UNCC-EmbeddedSystems-Software_Testing

Fix these first embedded systems 7 software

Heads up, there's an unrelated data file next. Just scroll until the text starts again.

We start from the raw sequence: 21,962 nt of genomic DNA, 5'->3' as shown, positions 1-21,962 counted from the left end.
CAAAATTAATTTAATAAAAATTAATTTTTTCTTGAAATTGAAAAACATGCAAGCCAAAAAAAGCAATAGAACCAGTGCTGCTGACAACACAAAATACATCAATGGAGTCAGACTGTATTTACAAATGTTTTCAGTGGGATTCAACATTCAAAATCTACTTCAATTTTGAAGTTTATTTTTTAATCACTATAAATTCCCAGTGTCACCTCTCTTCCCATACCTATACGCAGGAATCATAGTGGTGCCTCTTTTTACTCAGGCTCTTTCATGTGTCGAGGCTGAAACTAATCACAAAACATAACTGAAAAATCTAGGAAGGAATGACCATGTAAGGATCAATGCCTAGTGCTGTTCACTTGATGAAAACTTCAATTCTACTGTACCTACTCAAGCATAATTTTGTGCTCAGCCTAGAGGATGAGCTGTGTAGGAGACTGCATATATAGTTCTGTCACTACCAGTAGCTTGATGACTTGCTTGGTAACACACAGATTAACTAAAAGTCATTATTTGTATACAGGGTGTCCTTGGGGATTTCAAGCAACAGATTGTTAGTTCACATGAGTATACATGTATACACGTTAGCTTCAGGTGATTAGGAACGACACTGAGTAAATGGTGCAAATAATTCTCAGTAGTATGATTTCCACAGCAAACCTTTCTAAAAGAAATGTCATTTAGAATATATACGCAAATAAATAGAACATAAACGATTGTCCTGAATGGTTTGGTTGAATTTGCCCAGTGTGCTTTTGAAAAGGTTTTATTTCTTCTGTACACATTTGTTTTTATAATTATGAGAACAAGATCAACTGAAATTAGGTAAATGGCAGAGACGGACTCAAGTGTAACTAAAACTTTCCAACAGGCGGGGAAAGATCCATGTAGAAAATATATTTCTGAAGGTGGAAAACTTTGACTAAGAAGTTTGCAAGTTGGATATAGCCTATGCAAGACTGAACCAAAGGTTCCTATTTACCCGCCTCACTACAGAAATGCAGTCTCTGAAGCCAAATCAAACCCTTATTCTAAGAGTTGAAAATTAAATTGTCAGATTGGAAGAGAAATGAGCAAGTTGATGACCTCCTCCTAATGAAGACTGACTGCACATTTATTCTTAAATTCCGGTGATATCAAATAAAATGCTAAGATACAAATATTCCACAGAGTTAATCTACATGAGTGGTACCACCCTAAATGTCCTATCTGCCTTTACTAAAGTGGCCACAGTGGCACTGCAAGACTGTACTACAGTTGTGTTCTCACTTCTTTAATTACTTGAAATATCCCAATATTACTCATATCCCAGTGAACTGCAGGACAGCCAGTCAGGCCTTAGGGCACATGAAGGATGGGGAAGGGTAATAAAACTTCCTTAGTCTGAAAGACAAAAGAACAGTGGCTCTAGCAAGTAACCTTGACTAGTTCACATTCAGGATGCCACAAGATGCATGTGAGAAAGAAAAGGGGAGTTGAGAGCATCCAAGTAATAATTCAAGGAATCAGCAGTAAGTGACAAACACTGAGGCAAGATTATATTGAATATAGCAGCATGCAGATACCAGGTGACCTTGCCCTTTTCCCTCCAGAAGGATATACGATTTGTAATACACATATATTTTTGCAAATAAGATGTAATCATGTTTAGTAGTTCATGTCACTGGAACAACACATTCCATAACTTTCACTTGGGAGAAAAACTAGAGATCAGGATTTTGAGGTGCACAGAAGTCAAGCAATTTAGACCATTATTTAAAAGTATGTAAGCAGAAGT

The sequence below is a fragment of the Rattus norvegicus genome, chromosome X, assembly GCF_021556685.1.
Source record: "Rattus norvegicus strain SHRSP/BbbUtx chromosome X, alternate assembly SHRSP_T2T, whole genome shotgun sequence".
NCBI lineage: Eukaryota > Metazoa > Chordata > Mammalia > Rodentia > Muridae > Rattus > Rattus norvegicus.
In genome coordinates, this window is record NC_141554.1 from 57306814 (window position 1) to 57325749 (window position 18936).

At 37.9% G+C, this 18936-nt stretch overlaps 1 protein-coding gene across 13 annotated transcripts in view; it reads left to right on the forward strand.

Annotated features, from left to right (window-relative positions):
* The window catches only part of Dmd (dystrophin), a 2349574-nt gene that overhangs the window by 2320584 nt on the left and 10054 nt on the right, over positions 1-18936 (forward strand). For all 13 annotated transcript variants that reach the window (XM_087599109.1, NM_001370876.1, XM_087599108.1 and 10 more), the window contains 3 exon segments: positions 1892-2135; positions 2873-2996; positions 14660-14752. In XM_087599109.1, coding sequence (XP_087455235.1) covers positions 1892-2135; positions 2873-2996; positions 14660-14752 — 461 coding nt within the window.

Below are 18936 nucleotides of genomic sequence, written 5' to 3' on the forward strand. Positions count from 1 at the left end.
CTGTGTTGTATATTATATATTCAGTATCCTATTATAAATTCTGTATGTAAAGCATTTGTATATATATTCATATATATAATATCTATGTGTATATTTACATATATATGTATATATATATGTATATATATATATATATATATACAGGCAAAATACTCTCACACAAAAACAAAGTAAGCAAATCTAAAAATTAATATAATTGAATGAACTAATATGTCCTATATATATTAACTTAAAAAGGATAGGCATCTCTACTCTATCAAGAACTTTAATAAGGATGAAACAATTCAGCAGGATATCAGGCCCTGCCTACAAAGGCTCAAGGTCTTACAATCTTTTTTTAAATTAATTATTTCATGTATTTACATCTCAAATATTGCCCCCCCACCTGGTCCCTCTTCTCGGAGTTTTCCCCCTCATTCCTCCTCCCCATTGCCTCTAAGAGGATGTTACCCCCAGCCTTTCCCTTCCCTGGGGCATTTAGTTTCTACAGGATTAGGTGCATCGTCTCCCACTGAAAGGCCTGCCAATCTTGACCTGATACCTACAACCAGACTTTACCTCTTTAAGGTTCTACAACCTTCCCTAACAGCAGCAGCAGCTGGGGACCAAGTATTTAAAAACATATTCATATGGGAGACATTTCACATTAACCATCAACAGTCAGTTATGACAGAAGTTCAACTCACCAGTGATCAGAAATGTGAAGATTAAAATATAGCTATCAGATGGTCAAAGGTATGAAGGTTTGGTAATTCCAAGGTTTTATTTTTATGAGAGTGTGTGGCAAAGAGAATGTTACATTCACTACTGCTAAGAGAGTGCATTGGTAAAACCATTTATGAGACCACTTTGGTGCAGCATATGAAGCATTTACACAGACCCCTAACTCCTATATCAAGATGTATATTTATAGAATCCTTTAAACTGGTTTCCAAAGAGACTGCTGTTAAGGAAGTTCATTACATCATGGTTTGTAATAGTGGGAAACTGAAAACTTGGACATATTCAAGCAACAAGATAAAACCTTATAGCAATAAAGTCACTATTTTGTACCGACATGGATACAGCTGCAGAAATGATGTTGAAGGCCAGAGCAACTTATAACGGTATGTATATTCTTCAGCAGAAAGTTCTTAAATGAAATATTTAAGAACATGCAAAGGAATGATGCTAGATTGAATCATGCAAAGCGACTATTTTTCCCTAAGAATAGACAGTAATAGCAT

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Unformatted text preview: e to fix all of them – The Pareto Principle defines “the vital few, the trivial many” • Bugs are uneven in frequency – a vital few contribute the majority of the program failures. Fix these first. Embedded Systems 7 Software Development Stages and Testing 1. Planning – – – – System goals: what it will do and why Requirements: what must be done Functional definition: list of features and functionality Testing during Planning: do these make sense? – External design: user’s view of the system • User interface inputs and outputs; System behavior given inputs Internal design: how the system will be implemented • Structural design: how work is divided among pieces of code • Data design: what data the code will work with (data structures) • Logic design: how the code will work (algorithms) Testing during Design • Does the design meet requirements? • Is the design complete? Does it specify how data is passed between modules, what to do in exceptional circumstances, and what starting states should be? • How well does the design support error handling? Are all remotely plausible errors handled? Are errors handled at the appropriate level in the design? 2. Design – – Embedded Systems 8 Software Development Stages 3. Coding and Documentation – Good practices interleave documentation and testing with coding • Document the function as you write it, or once you finish it • Test the function as you build it. More on this later 4. Black Box Testing and Fixing – After coding is “finished” the testing group beats on the code, sends bug reports to developers. Repeat. 5. Post-Release Maintenance and Enhancement • 42% of total software development budget spent on userrequested enhancements • 25% adapting program to work with new hardware or other programs • 20% fixing errors • 6% fixing documentation • 4% improving performance Embedded Systems 9 Development and Testing Approach: Incremental vs. Big Bang Testing Incremental Testing – Code a function and then test it (module/unit/element testing) – Then test a few working functions together (integration testing) • Continue enlarging the scope of tests as you write new functions – Incremental testing requires extra code for the test harness • A driver function calls the function to be tested • A stub function might be needed to simulate a function called by the function under test, and which returns or modifies data. • The test harness can automate the testing of individual functions to detect later bugs Big Bang Testing – Code up all of the functions to create the system – Test the complete system • Plug and pray Embedded Systems 10 Why Test Incrementally? Finding out what failed is much easier – With BB, since no function has been thoroughly...
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